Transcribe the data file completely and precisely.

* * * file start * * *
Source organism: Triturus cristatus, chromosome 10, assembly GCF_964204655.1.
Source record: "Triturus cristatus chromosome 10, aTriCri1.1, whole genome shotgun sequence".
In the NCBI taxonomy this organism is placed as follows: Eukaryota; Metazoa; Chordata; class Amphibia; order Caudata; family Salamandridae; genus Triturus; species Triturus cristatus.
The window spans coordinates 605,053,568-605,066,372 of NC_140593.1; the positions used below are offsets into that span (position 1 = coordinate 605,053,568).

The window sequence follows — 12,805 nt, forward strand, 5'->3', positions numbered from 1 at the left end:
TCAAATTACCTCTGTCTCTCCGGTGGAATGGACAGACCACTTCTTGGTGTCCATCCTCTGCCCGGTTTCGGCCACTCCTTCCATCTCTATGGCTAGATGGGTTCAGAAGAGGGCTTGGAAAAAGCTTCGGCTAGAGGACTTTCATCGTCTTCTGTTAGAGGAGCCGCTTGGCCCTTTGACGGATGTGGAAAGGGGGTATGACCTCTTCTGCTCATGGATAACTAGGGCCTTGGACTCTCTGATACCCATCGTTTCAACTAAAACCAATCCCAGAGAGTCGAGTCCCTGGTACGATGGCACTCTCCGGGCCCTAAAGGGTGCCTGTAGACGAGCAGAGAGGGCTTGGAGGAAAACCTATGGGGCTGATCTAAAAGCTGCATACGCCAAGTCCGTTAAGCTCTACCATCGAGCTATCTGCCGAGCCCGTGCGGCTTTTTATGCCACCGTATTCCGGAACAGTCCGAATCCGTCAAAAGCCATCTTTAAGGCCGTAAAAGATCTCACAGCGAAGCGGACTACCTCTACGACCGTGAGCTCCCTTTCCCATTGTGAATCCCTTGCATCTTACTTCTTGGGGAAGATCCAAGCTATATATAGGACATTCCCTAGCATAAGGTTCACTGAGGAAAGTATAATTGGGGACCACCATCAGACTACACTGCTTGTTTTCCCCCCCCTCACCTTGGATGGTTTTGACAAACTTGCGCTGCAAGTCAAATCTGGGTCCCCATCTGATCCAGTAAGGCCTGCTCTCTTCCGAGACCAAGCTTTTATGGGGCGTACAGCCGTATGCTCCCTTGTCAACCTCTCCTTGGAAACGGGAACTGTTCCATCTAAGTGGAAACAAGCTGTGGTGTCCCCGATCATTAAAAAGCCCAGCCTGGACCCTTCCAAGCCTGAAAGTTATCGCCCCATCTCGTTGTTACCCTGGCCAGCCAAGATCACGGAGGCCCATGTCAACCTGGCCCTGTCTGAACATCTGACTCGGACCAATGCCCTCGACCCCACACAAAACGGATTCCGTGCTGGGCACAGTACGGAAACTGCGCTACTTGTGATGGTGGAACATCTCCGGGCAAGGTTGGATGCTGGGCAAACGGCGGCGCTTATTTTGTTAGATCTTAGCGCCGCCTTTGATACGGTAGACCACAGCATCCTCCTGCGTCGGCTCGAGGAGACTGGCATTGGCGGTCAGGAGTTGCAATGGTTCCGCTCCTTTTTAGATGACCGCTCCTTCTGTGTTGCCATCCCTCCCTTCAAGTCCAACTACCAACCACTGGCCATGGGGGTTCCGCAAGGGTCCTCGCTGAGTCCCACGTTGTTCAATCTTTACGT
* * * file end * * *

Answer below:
Source organism: Triturus cristatus, chromosome 10, assembly GCF_964204655.1.
Source record: "Triturus cristatus chromosome 10, aTriCri1.1, whole genome shotgun sequence".
In the NCBI taxonomy this organism is placed as follows: Eukaryota; Metazoa; Chordata; class Amphibia; order Caudata; family Salamandridae; genus Triturus; species Triturus cristatus.
The window spans coordinates 605,053,568-605,066,372 of NC_140593.1; the positions used below are offsets into that span (position 1 = coordinate 605,053,568).

The window sequence follows — 12,805 nt, forward strand, 5'->3', positions numbered from 1 at the left end:
TCAAATTACCTCTGTCTCTCCGGTGGAATGGACAGACCACTTCTTGGTGTCCATCCTCTGCCCGGTTTCGGCCACTCCTTCCATCTCTATGGCTAGATGGGTTCAGAAGAGGGCTTGGAAAAAGCTTCGGCTAGAGGACTTTCATCGTCTTCTGTTAGAGGAGCCGCTTGGCCCTTTGACGGATGTGGAAAGGGGGTATGACCTCTTCTGCTCATGGATAACTAGGGCCTTGGACTCTCTGATACCCATCGTTTCAACTAAAACCAATCCCAGAGAGTCGAGTCCCTGGTACGATGGCACTCTCCGGGCCCTAAAGGGTGCCTGTAGACGAGCAGAGAGGGCTTGGAGGAAAACCTATGGGGCTGATCTAAAAGCTGCATACGCCAAGTCCGTTAAGCTCTACCATCGAGCTATCTGCCGAGCCCGTGCGGCTTTTTATGCCACCGTATTCCGGAACAGTCCGAATCCGTCAAAAGCCATCTTTAAGGCCGTAAAAGATCTCACAGCGAAGCGGACTACCTCTACGACCGTGAGCTCCCTTTCCCATTGTGAATCCCTTGCATCTTACTTCTTGGGGAAGATCCAAGCTATATATAGGACATTCCCTAGCATAAGGTTCACTGAGGAAAGTATAATTGGGGACCACCATCAGACTACACTGCTTGTTTTCCCCCCCCTCACCTTGGATGGTTTTGACAAACTTGCGCTGCAAGTCAAATCTGGGTCCCCATCTGATCCAGTAAGGCCTGCTCTCTTCCGAGACCAAGCTTTTATGGGGCGTACAGCCGTATGCTCCCTTGTCAACCTCTCCTTGGAAACGGGAACTGTTCCATCTAAGTGGAAACAAGCTGTGGTGTCCCCGATCATTAAAAAGCCCAGCCTGGACCCTTCCAAGCCTGAAAGTTATCGCCCCATCTCGTTGTTACCCTGGCCAGCCAAGATCACGGAGGCCCATGTCAACCTGGCCCTGTCTGAACATCTGACTCGGACCAATGCCCTCGACCCCACACAAAACGGATTCCGTGCTGGGCACAGTACGGAAACTGCGCTACTTGTGATGGTGGAACATCTCCGGGCAAGGTTGGATGCTGGGCAAACGGCGGCGCTTATTTTGTTAGATCTTAGCGCCGCCTTTGATACGGTAGACCACAGCATCCTCCTGCGTCGGCTCGAGGAGACTGGCATTGGCGGTCAGGAGTTGCAATGGTTCCGCTCCTTTTTAGATGACCGCTCCTTCTGTGTTGCCATCCCTCCCTTCAAGTCCAACTACCAACCACTGGCCATGGGGGTTCCGCAAGGGTCCTCGCTGAGTCCCACGTTGTTCAATCTTTACGT